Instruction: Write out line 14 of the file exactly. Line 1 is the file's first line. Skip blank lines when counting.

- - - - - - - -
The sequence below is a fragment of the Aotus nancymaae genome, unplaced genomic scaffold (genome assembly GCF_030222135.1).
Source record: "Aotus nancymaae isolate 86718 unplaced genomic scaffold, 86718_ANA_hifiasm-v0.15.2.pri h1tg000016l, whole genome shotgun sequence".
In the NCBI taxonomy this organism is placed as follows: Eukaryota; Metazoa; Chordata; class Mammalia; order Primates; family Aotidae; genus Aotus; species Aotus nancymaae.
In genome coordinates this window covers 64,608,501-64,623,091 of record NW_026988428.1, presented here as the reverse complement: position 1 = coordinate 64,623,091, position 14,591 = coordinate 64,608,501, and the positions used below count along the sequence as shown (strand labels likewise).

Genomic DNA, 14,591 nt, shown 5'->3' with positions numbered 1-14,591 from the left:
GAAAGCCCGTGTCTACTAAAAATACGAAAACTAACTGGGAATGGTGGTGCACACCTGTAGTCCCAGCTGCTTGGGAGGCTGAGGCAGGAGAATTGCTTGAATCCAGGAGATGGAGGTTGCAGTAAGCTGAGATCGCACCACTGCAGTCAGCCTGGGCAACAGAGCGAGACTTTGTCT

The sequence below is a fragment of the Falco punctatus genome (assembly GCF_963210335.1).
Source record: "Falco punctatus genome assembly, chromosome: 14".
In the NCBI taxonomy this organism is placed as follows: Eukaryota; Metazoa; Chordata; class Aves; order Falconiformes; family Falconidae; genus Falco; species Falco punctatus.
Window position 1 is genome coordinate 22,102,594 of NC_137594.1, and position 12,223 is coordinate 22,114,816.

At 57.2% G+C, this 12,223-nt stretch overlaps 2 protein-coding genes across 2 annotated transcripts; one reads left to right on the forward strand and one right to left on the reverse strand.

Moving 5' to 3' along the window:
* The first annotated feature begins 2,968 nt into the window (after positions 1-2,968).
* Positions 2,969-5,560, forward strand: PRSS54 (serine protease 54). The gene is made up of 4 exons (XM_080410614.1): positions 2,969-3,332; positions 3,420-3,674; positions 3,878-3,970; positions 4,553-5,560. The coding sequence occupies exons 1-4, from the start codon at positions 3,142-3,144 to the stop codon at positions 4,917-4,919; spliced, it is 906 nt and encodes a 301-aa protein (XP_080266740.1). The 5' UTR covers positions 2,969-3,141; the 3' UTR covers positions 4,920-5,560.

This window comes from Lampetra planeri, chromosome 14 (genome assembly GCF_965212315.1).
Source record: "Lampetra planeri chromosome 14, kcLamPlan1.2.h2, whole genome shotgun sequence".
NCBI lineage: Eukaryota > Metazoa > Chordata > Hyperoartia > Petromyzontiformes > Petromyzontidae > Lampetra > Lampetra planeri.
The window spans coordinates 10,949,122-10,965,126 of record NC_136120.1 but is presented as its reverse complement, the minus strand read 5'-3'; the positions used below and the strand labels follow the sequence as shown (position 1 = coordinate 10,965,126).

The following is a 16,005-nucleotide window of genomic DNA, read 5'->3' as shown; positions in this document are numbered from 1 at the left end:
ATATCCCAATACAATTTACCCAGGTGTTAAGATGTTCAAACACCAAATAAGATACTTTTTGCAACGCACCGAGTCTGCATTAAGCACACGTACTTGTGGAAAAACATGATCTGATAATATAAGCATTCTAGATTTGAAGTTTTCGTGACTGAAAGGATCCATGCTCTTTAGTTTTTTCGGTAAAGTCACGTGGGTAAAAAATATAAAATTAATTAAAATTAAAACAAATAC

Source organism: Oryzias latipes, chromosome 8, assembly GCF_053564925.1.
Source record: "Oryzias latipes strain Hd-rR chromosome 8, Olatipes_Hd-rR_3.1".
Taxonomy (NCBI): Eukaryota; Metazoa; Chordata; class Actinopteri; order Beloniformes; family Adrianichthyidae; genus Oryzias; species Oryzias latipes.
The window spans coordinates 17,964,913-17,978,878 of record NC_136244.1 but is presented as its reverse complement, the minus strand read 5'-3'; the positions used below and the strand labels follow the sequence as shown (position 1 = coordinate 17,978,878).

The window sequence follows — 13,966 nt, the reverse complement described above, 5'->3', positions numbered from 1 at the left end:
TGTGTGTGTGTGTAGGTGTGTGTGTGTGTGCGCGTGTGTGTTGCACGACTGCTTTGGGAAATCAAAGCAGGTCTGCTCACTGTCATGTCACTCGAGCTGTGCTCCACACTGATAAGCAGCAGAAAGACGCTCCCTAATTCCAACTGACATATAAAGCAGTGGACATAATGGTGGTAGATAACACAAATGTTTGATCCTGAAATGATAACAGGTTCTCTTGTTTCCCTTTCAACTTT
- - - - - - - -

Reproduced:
* Positions 2,969-5,560, forward strand: PRSS54 (serine protease 54). The gene is made up of 4 exons (XM_080410614.1): positions 2,969-3,332; positions 3,420-3,674; positions 3,878-3,970; positions 4,553-5,560. The coding sequence occupies exons 1-4, from the start codon at positions 3,142-3,144 to the stop codon at positions 4,917-4,919; spliced, it is 906 nt and encodes a 301-aa protein (XP_080266740.1). The 5' UTR covers positions 2,969-3,141; the 3' UTR covers positions 4,920-5,560.